Carbon-14 Dating of a Fruitcake: A Holiday Chemistry Lesson From Hell

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Fruitcake aficionados, look away. It's holiday time and some of you will receive a re-gifted fruitcake that is ??? years old. How old? We'll show you how to figure it out in this Christmas Special Chemistry Lesson From Hell. We will also explore whether the fruitcake is the worst gift ever. And more!

Christmas is around the corner, and that means a bunch of bad gifts are heading your way. Some will be merely bad, like a calendar with a different cat hairball for every month. But even though you'd be hard-pressed to find anyone who actually wants a wall calendar, let alone one with hairballs, at least has the year on it, so it is unlikely that it was regifted – some misguided soul spent the time and money to purchase it. Other gifts are clearly regifted. Go ahead and try to convince me that you didn't regift a Chia Head back whenever those monstrosities first came out. 

Can't get much worse than this, right?



The Andrew Kolodny Chia Head. Coming to a rehab center near you! (Back-ordered - Supply chain issue)

It could be worse. At least when you throw the Chia Head out the window, it makes a satisfying sound when it hits the pavement. And if it lands on someone, it probably won't kill him. The same cannot be said for the truly hideous fruitcake, perhaps the most regifted gift of all.

In fact, on my list of research projects for next year, is to find supporting evidence that only a few dozen fruitcakes have ever been made and that they all circulate in random patterns during holiday time, resting for 12 months, only to be unleashed on the world a year later. 

(I'm aware of this because of a little-known fact: Bill Gates did not begin tracking vaccine victims with microchips. His pilot program started tracking fruitcakes. I mean real fruitcakes, not the vaccine conspiracy variety, just to show that the technology was reliable.) 

Let's leave that alone for a while and focus on the issue at hand: using chemistry to show how old these things really are. This means it's time for:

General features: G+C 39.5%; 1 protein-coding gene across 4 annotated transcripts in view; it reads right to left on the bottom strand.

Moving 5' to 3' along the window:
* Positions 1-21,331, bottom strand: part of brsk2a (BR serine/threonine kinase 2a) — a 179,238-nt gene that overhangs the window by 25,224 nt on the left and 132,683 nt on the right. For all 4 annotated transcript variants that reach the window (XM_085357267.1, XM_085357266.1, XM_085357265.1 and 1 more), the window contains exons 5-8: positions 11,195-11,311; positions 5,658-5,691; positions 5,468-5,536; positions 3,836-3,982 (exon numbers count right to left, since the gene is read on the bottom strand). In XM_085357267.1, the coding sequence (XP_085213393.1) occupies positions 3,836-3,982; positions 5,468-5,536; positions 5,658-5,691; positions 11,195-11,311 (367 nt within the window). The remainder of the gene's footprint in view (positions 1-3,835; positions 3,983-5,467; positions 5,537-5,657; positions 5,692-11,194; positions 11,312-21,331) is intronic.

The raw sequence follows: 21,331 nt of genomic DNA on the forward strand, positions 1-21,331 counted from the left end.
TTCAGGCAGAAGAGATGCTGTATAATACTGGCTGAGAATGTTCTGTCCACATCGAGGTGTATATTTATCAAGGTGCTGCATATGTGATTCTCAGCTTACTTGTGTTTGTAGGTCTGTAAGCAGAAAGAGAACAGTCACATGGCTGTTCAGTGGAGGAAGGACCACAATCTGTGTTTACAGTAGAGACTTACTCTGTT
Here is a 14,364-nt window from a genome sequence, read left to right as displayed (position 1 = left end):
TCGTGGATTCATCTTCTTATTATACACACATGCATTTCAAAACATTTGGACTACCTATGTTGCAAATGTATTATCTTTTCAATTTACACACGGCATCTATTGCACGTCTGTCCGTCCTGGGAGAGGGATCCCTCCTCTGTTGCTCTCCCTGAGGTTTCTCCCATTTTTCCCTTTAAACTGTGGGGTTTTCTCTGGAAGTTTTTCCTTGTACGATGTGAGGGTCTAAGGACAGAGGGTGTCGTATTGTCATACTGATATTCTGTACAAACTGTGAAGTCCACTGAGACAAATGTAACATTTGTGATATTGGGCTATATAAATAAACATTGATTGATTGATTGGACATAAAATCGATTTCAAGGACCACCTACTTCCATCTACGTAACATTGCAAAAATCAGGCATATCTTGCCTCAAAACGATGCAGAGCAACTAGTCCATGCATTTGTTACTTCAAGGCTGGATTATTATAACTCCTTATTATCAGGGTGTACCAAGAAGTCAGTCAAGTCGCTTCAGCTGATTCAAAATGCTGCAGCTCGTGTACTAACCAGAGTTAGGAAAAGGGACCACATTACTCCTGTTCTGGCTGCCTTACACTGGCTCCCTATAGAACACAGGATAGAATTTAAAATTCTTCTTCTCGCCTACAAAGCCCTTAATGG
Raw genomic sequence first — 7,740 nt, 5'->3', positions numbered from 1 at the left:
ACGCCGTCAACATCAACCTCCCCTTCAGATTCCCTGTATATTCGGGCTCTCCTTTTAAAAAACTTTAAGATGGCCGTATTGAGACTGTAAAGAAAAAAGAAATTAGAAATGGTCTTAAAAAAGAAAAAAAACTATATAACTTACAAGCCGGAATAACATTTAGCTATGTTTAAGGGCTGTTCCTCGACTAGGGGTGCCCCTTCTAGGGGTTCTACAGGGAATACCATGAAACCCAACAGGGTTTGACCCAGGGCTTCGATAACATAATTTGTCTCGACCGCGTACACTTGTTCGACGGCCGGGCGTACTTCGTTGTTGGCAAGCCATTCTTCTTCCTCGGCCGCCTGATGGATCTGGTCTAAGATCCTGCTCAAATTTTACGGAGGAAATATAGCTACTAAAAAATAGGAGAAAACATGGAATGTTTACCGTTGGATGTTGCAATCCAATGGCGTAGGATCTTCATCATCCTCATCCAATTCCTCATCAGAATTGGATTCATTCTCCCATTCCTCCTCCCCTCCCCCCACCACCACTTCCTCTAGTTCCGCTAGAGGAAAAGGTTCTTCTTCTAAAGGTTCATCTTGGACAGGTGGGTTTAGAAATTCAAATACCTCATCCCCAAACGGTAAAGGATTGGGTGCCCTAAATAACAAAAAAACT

All elements have one or more isotopes, usually caused by extra neutron(s) in the nucleus. Some isotopes are stable, for example, 2H (deuterium) and 13C, and some are unstable, like 14C or all uranium isotopes. Unstable isotopes decay at specific rates, emitting a nuclear particle plus energy in the process. Measuring the ratio of 12C to 14C in a sample can tell you its age. Here's how (Figure 1).

Figure 1. A trace amount of 14C is formed in the atmosphere when nitrogen (14N) reacts with sunlight. Once formed, it immediately begins to decay back to 14N with a half-life of 5,730 years. The 14C, in the form of 14CO2, is taken up by plants, just like normal carbon dioxide. As the 14CO2 (or whatever the plant has converted it to) decays, it is replenished by more 14CO2 from the atmosphere. So the plant will always contain the same level of 14C as long as it remains alive. Likewise, as animals eat the plants, they will be taking in 14C at the same rate as it decays. This means that the ratio of 14C to 12C is the same in all living organisms. Diagram: Wikimedia Commons

But once an organism dies, it will no longer take in 14C, and whatever radioactive carbon it contains will steadily decay. So, the ratio of 14C to 12C in non-living material acts like an "atomic clock." The less 14C, the older the specimen. This ratio can be measured by a technique called mass spectrometry.

Image: Wikimedia Commons

Example: If a wood artifact has half the amount of 14C as that found in a living tree, then that wood is 5,730 years (one half-life) old. If it has only 25%, then the artifact must be 11,460 years old. After nine half-lives (51,000 years), only 0.0015% of the 14C remains, and it gets hard to measure; 14C is no longer helpful in dating specimens older than about 50,000 years. 

How Old is This Fruitcake?

In determining how many times a fruitcake has been regifted, its age may provide vital clues. Is the thing someone dumped on you five years old? 20? Let's do some math on fruitcake #17.